Main  Contacts  
Table of contents
PREFACE
THE MOTHER AND HER CHILD-1.1
THE MOTHER AND HER CHILD-1.2
THE MOTHER AND HER CHILD-1.3
THE MOTHER AND HER CHILD-1.4
THE MOTHER AND HER CHILD-1.5
SEXUAL EDUCATION-2.1
SEXUAL EDUCATION-2.2
SEXUAL EDUCATION-2.3
SEXUAL EDUCATION-2.4
SEXUAL EDUCATION-2.5
SEXUAL EDUCATION-2.6
SEXUAL EDUCATION-2.7
SEXUAL EDUCATION-2.8
SEXUAL EDUCATION-2.9
SEXUAL EDUCATION-2.10
SEXUAL EDUCATION-2.11
SEXUAL EDUCATION AND NAKEDNESS-3.1
SEXUAL EDUCATION AND NAKEDNESS-3.2
SEXUAL EDUCATION AND NAKEDNESS-3.3
SEXUAL EDUCATION AND NAKEDNESS-3.4
THE VALUATION OF SEXUAL LOVE-4.1
THE VALUATION OF SEXUAL LOVE-4.2
THE VALUATION OF SEXUAL LOVE-4.3
THE VALUATION OF SEXUAL LOVE-4.4
THE FUNCTION OF CHASTITY-5.1
THE FUNCTION OF CHASTITY-5.2
THE FUNCTION OF CHASTITY-5.3
THE FUNCTION OF CHASTITY-5.4
THE FUNCTION OF CHASTITY-5.5
THE FUNCTION OF CHASTITY-5.6
THE PROBLEM OF SEXUAL ABSTINENCE-6.1
THE PROBLEM OF SEXUAL ABSTINENCE-6.2
THE PROBLEM OF SEXUAL ABSTINENCE-6.3
THE PROBLEM OF SEXUAL ABSTINENCE-6.4
THE PROBLEM OF SEXUAL ABSTINENCE-6.5
THE PROBLEM OF SEXUAL ABSTINENCE-6.6
PROSTITUTION-7.1
PROSTITUTION-7.2
PROSTITUTION-7.3
PROSTITUTION-7.4
PROSTITUTION-7.5
PROSTITUTION-7.6
PROSTITUTION-7.7
PROSTITUTION-7.8
PROSTITUTION-7.9
PROSTITUTION-7.10
PROSTITUTION-7.11
PROSTITUTION-7.12
PROSTITUTION-7.13
PROSTITUTION-7.14
PROSTITUTION-7.15
FOOTNOTES-1
FOOTNOTES-2

necessary and that health cannot be maintained unless the sexual 

activities are regularly exercised. 

 

"All parts of the body which are developed for a definite use are kept in 

health, and in the enjoyment of fair growth and of long youth, by the 

fulfilment of that use, and by their appropriate exercise in the 

employment to which they are accustomed." In that statement, which occurs 

in the great Hippocratic treatise "On the Joints," we have the classic 

expression of the doctrine which in ever varying forms has been taught by 

all those who have protested against sexual abstinence. When we come down 

to the sixteenth century outbreak of Protestantism we find that Luther's 

revolt against Catholicism was in part a protest against the teaching of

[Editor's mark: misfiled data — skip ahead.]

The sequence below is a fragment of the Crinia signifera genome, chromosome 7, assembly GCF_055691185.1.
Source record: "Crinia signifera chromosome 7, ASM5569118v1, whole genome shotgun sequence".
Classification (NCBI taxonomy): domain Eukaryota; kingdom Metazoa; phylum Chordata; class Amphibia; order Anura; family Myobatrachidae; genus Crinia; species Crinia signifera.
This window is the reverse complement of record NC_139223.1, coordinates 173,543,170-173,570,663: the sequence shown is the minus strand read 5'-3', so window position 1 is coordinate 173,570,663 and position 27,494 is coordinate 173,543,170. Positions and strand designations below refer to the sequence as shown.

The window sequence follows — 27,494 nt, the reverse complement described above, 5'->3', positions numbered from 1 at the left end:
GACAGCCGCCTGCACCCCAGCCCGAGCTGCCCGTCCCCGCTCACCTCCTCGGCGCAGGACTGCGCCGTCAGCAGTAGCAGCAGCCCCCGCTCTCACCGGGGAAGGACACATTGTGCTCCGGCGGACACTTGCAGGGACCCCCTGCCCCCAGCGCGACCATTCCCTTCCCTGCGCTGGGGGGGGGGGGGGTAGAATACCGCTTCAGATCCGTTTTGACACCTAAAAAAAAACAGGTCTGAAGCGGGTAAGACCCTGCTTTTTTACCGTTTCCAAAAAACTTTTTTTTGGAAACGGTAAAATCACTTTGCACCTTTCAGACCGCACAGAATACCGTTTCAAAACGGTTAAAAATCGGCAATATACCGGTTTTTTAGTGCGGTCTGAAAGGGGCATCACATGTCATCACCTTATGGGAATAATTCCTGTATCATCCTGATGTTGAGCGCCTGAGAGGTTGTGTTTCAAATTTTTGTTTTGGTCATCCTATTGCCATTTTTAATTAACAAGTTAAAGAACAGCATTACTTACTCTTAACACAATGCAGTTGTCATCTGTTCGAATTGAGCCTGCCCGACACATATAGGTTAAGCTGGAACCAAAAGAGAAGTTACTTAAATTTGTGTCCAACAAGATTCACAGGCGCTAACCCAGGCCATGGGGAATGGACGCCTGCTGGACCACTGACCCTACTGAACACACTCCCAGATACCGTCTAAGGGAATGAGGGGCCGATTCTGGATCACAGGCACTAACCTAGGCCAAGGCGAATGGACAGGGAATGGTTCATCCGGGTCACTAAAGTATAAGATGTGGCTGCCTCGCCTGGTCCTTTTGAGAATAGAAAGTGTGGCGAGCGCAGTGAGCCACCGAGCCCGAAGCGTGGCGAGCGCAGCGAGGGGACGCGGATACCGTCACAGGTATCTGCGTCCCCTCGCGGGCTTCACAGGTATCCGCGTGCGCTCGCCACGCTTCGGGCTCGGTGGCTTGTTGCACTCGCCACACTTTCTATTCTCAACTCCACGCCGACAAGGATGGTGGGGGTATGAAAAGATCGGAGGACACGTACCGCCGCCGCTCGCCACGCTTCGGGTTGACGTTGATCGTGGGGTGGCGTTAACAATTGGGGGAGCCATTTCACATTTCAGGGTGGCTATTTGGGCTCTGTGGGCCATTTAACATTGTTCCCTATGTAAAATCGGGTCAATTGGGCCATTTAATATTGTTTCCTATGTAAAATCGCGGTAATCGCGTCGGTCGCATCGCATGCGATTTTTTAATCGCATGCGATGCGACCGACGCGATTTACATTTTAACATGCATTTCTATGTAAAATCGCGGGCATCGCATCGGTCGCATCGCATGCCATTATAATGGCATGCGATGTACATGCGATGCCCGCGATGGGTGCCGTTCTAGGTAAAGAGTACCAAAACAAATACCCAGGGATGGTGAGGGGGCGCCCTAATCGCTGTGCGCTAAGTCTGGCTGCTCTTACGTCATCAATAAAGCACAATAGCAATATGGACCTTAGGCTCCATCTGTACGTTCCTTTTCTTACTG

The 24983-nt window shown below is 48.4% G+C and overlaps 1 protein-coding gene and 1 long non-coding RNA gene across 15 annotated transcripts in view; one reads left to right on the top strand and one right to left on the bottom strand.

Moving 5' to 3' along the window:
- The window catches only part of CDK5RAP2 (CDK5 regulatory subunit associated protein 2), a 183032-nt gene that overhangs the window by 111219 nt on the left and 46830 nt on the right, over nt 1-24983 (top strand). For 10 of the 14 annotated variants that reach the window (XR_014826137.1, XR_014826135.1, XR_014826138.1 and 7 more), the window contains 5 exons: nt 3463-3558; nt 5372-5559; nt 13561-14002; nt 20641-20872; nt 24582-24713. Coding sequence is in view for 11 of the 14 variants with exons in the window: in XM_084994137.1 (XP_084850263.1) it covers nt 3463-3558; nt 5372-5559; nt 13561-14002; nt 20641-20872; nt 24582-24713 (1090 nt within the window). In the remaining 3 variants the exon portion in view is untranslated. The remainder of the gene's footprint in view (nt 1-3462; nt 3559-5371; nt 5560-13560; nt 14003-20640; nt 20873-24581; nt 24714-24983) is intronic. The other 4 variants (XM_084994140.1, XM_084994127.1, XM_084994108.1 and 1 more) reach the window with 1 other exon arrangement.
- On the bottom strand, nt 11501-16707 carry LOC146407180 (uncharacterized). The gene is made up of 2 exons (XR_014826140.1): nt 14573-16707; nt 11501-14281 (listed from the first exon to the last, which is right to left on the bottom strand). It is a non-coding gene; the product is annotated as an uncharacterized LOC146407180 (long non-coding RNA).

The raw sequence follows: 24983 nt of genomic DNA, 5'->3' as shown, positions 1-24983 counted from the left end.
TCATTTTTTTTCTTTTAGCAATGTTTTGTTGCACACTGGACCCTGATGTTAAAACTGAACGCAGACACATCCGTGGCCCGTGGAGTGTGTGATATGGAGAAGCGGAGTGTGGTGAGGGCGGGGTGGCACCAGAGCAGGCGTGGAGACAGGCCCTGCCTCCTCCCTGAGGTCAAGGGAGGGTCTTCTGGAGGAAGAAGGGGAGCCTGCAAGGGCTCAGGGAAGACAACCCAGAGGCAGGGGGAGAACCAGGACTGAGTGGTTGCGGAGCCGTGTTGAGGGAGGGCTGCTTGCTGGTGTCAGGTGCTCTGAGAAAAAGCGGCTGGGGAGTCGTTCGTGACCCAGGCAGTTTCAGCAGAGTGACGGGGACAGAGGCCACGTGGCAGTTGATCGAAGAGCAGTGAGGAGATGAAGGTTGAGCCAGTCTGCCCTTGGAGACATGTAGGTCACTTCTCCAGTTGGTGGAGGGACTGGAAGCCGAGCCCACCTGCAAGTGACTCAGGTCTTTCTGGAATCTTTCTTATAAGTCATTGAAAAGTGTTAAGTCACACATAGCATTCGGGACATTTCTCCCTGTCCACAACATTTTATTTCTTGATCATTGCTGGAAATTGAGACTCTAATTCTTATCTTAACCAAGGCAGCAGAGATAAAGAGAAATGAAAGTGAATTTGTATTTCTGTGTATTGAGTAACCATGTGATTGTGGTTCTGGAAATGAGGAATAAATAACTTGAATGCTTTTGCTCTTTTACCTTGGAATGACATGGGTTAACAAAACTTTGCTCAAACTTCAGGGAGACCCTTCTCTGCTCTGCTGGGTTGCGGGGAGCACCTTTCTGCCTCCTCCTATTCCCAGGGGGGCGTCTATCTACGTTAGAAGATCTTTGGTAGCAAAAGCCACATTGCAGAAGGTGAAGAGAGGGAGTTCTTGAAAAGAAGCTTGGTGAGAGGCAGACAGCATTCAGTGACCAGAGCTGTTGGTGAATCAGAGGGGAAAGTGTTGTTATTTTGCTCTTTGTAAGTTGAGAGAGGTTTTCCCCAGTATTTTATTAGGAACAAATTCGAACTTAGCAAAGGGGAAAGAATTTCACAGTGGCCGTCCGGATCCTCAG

sexual abstinence. "He to whom the gift of continence is not given," he 

said in his _Table Talk_, "will not become chaste by fasting and vigils. 

For my own part I was not excessively tormented [though elsewhere he 

speaks of the great fires of lust by which he had been troubled], but all 

the same the more I macerated myself the more I burnt." And three hundred 

years later, Bebel, the would-be nineteenth century Luther of a different 

Protestantism, took the same attitude towards sexual abstinence, while 

Hinton the physician and philosopher, living in a land of rigid sexual 

conventionalism and prudery, and moved by keen sympathy for the sufferings 

he saw around him, would break into passionate sarcasm when confronted by 

the doctrine of sexual abstinence. "There are innumerable ills--terrible 

destructions, madness even, the ruin of lives--for which the embrace of 

man and woman would be a remedy. No one thinks of questioning it. 

Terrible evils and a remedy in a delight and joy! And man has chosen so to 

muddle his life that he must say: 'There, that would be a remedy, but I 

cannot use it. I _must be virtuous!_'" 

 

If we confine ourselves to modern times and to fairly precise 

medical statements, we find in Schurig's _Spermatologia_ (1720, 

pp. 274 et seq.), not only a discussion of the advantages of 

moderate sexual intercourse in a number of disorders, as 

witnessed by famous authorities, but also a list of 

results--including anorexia, insanity, impotence, epilepsy, even 

death--which were believed to have been due to sexual abstinence. 

This extreme view of the possible evils of sexual abstinence 

seems to have been part of the Renaissance traditions of medicine 

stiffened by a certain opposition between religion and science. 

It was still rigorously stated by Lallemand early in the 

nineteenth century. Subsequently, the medical statements of the 

evil results of sexual abstinence became more temperate and 

measured, though still often pronounced. Thus Gyurkovechky 

believes that these results may be as serious as those of sexual 

excess. Krafft-Ebing showed that sexual abstinence could produce 

a state of general nervous excitement (_Jahrbuch fuer 

Psychiatrie_, Bd. viii, Heft 1 and 2). Schrenck-Notzing regards 

sexual abstinence as a cause of extreme sexual hyperaesthesia and 

of various perversions (in a chapter on sexual abstinence in his 

_Kriminalpsychologische und Psychopathologische Studien_, 1902, 

pp. 174-178). He records in illustration the case of a man of 

thirty-six who had masturbated in moderation as a boy, but 

abandoned the practice entirely, on moral grounds, twenty years 

ago, and has never had sexual intercourse, feeling proud to enter 

marriage a chaste man, but now for years has suffered greatly 


Page 3 from 5:  Back   1   2  [3]  4   5   Forward